When I respond to new acquaintances’ customary question “…and what do you do?” I tell them I am a Transportation Landscape Architect. They look at me flummoxed and then add the follow-up question, “And just what, exactly, is a Transportation Landscape Architect?” So, I thought I would dedicate this post to a description of what a Transportation Landscape Architect is, exactly, and what I do to earn this title.
First, let me say that the term “Transportation Landscape Architect” is relatively new, and mostly used by those that deal with this industry sector (ok, really it is a self-designation). I use it in response to the American Society of Landscape Architects’, our national organization, nearly exclusive hyper-focus on the flashy gardens of homes, museums, or suburban office complexes. Don’t get me wrong, these are great projects. It’s fun to see what a large budget and good maintenance can achieve. But for those of us working daily in the trenches to create public spaces with little budget, very little anticipated maintenance, and a desire to create a more sustainable world, one can start to feel underappreciated and overlooked; hence the need to create a distinctive designation.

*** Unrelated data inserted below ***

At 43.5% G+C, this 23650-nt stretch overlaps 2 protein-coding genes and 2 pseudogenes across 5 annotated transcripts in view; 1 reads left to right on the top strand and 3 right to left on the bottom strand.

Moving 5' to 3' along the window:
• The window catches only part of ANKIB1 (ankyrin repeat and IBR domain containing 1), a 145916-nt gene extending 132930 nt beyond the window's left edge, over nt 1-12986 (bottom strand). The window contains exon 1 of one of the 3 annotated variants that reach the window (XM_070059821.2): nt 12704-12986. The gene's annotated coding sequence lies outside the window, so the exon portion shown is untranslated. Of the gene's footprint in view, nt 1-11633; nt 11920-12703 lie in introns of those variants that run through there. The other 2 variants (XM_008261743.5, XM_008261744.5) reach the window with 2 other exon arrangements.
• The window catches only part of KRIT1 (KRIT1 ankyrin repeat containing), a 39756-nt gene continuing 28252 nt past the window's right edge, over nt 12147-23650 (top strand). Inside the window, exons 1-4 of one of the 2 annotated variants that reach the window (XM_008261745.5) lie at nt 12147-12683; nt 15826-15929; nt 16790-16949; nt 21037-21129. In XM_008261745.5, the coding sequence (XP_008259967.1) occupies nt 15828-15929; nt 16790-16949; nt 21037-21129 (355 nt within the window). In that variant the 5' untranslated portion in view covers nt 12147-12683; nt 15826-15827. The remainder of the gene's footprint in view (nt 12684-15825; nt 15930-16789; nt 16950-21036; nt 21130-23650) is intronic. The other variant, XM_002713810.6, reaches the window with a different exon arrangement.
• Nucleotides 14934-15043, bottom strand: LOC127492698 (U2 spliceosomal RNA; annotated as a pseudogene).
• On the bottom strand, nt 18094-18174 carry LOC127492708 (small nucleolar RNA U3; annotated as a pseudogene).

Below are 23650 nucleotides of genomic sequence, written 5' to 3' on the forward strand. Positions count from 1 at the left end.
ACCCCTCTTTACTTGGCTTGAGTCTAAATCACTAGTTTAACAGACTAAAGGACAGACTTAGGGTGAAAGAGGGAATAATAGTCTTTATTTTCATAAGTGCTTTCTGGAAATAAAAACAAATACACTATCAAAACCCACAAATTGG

There is a wide gap between the diversity of American households and the housing stock, much of which is homogeneously geared toward nuclear families. Designers working in housing and community design are taking steps to address this disparity in innovative ways, from adapting older building types to make spaces more flexible to rethinking density and the scale of residences. With a changing population, an array of housing models is needed to address all residents’ needs, including those of the most vulnerable populations.
On February 7, 2018, the National Building Museum in Washington, D.C., hosted a talk on supportive housing solutions, featuring presentations by Rosanne Haggerty, President, Community Solutions; Debbie Burkart, National Vice President, Supportive Housing, National Equity Fund, Inc.; and Jennifer Schneider, Associate Director of Housing Development, SOME (So Others Might Eat).